Pushing My Books at the Dallas Conference

In my October 1 post I wrote about my plan to use Print Codes at a conference that was to be held the first weekend of December in Dallas. I was a speaker at Catholic Action Summit 2018, where the keynoter was Cardinal Raymond Burke. Here's how I handled book sales—quite differently from last year.

Last year I schlepped boxes of paperbacks to the conference. It wasn't pleasant. I had to pay $25 per box (after the first one) to Southwest Airlines. Once I retrieved the boxes at baggage claim in Dallas, I had to figure out how to get them first to the hotel and then, the next morning, to the convention center, which was beyond easy schlepping distance from the hotel. When the conference concluded, I had leftover books, which meant I had to schlep in reverse.

I decided to try a different tack this year. I wouldn't sell paperbacks. I'd sell ebooks instead. As reported on October 1, I printed business cards that had book covers on one side and instructions on how to redeem one-use download codes on the other. Downloading was made possible through Book Funnel's Print Code process.

For each of eight titles I took anywhere from 75 to 125 cards, each one with a unique nine-letter code on the reverse. The cards were light and took up little room in my suitcase. I also took one sample copy of each book, so prospective customers could flip through the pages while deciding whether to get the ebook version.

To advertise my wares I made a six-foot-tall retractable banner at Vista Print. This was an experiment. I figured that many in this audience wouldn't be ebook readers. It would be a mainly older audience, and many would imagine, falsely, that they would have to own a Kindle to read ebooks. I wanted to disabuse them of that notion, so my banner noted—in big letters—that my ebooks could be used on any device and with any operating system.

Fortunately, I was able to effect a three-foot space between my table and the next. I put the banner there. If the tables had been cheek by jowl, I'd have had to put the banner in front of my table. That would have obscured three of its eight feet. Thinking I was going to have to do that, I didn't order a second banner because using two banners would have eaten up six of the eight feet, leaving me just a peek-a-boo hole through which to converse with customers.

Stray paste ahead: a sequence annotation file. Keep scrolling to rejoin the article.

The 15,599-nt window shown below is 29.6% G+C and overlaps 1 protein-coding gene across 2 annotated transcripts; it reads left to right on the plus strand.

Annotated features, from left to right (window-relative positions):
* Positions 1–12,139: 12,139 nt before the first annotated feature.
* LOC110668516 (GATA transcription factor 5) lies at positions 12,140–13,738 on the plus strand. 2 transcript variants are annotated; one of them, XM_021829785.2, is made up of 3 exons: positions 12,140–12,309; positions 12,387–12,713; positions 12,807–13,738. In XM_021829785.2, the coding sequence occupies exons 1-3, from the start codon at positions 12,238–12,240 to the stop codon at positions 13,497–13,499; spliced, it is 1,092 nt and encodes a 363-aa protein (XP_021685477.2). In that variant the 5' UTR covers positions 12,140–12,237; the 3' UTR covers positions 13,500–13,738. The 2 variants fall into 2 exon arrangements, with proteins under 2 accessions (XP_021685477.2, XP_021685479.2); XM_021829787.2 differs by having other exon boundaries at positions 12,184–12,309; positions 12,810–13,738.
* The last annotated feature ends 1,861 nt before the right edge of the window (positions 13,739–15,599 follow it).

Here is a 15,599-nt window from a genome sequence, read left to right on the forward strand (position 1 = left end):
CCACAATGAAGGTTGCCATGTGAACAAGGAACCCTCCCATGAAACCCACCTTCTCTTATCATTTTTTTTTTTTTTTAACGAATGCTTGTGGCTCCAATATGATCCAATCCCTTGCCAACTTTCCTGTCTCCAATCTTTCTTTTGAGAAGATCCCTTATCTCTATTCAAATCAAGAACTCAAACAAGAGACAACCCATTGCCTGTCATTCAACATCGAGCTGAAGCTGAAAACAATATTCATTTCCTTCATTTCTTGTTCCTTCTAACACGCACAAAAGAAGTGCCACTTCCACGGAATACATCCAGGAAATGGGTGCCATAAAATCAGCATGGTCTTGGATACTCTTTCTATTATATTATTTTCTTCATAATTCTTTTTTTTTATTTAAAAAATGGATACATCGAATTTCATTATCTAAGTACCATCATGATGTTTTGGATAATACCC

If I had arranged for a second banner, it would have highlighted three or four of the books, the ones I thought most likely to sell. The banner would have featured the books' covers plus a few promotional words about each. Next year, for the same conference, I likely will try the second banner.

Aside from the sample books, on my table I had a laptop continuously playing a PowerPoint presentation that consisted of ten slides. There was one slide for each of the eight books. (Here is the slide for High Desert Showdown, the second book in the Debating Catholicism series.) Each slide had a few words about the book and the ebook price.

The slide show also included two slides, placed equidistant apart, that touted the day's special offer: "buy any four ebooks and get the fifth one free." Quite a few buyers took advantage of the deal. Most of them bought the four cheapest books at $3.00 each and chose one of the more expensive books, at $5.00 or $6.00 each, as the freebie. Thus they spent $12.00 and got five books. They were happy, and I was happy. It cost me nothing to throw in the fifth book, beyond the few pennies it took to print an extra Print Code card for it.

As I expected, I lost sales in not having paperbacks to sell. Some visitors to my table said they only read printed books. Others said they were open to reading digital books but didn't know how. On the other hand, the ebooks were a lot cheaper than paperbacks would have been. Many buyers spent as much as they likely would have on one or two paperbacks but got several ebooks.

In terms of marketing, this conference was an experiment. I sold more books than any of the other speakers, I'm quite sure, but I know I lost some sales by having only ebooks. I hope to figure out how to appeal to the full range of buyers without having to do much schlepping. The next time I speak at a conference, I probably will take one or two boxes of paperbacks but still will push the ebooks, since I'll have many more Print Code cards than physical books.

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